Like Helena, her Sandrocottus too was a mystery man. Can you imagine a mighty emperor ending his life by fasting under the tradition of Jain religion? But he did just that. He died of starvation around the age of 56, not the age to die painfully.

Like them, the seniormost minister of the Magadh Empire, Chanakya or Kautilya too is wrapped up in a bundle of mysteries. Just imagine, this Acharya or scholar came to Pataliputra all the way from Taxila to topple the Nanda dynasty in Pataliputra and did it!

More we know about Helena, Chandragupta and Chanakya, the more curious we become. Their lives were so extraordinary that even after 2,300 long years they amaze us. They still live among us!

Chandragupta Maurya and Bhadrabahu

History does not say if Helena was immune to poison or a Vishkanya. But Chandragupta, her husband, was. She was born in the very strange era of poison men and women which today’s generation cannot even imagine.

Daughter of Seleukos Nikator, the Commander-in-Chief of Alexander the Great and ruling Emperor of Persia and his Persian wife, Helena was believed to be around 15 or 16 when she married Chandragupta who was around 39 then.

We do not have an authentic historical record of the marriage but quasi-historical materials point to the fact that Chandragupta had fallen for Helena due to her beauty, and Helena too fell in love with him at the first very sight.

It all happened on the bank of the Jhelum river in an area that now is in Pakistan.

It was in 305 BCE that Seleucus’s army met with Chandragupta Maurya’s in a battle where Seleucus was defeated. As per Chankaya’s advice, Chandragupta Maurya then invited Seleucus for a meeting and proposed the alliance of Helena with Chandragupta.

As their alliance happened after a war treaty, so mostly it is written that ‘the marriage’ was a political alliance between the two states, but a few back the view that they were already in love.

Whatever it was, this marriage undoubtedly was the subcontinent’s first intercontinental political marriage.

But how could a father marry his daughter to a man knowing full well that he was a Vishpurush? Was Helena also a Vishkanya? History is mute here. But in her time, it is said Vishkanyas were there in Persia, Mesopotamia and Babylonia.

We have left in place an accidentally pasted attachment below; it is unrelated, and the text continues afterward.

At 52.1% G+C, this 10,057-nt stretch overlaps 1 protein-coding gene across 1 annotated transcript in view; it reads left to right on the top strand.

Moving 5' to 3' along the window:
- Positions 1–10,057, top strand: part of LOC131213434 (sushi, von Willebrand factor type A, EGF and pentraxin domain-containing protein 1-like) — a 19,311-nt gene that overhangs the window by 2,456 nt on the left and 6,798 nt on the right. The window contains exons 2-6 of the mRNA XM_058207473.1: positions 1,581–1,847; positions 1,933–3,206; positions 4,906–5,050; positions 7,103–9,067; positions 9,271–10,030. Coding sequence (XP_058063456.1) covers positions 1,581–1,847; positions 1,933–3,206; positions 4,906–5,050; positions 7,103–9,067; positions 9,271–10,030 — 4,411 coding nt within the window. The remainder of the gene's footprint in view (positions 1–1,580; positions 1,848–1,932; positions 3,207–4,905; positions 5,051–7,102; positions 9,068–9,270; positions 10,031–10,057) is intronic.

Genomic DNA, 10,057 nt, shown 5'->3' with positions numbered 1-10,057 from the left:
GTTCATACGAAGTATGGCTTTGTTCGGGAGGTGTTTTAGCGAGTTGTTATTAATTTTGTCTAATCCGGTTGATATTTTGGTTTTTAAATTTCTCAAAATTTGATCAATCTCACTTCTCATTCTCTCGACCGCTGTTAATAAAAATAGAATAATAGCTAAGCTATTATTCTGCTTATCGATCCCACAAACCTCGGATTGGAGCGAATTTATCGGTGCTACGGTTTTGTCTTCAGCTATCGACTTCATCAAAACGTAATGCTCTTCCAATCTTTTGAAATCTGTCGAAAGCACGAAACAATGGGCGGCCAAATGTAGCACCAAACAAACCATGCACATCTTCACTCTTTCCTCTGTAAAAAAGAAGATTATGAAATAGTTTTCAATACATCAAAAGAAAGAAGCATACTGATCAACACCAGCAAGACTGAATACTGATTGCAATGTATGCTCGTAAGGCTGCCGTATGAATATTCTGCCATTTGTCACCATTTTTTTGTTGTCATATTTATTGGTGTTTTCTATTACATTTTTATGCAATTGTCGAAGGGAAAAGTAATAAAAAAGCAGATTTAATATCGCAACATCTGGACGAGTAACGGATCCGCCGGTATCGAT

Another strange fact is that we do not know what she looked like. We know how her father Seleukos Nikator looked as there are coins that represent him distinctly clear. We have stone sculptures that show Chandragupta Maurya. We can have a rough idea about his looks. But nothing is there to know how Helena looked.

Emperors in those days would mint coins after marriage with their wife. But Chandragupta did not do so.

Historical records do not speak much of Helena but ancient chronicles do say she became well-versed in the system of Magadh or today’s Bihar and wielded massive influence in the corridors of power of the Mauryan Empire.

Some local legends in Patna say Helena stayed back in Pataliputra after the death of Chandragupta Maurya, and left for Macedonia a few years later during the reign of Bindusara, son of Chandragupta Maurya from another wife.

Helena, however, had a son who believed to have returned to Macedonia with her. Megasthenes, the Macedonian Ambassador to Pataliputra, also wrote in his book Indica that Helena had a son but did not say much about him.

It is believed Helena’s son’s name was Justin. But Justin is not a traditional Macedonian or Grecian name. Essentially, it sounds Roman. But Helena was Greek, and a Grecian would never name her son after Roman traditions.

A mystery, indeed!

Another mystery about Helena is that nothing practically is heard of her after she went to Macedonia. Why? Again there is a big question mark.

Philip II of Macedon, 386 to 322 BCE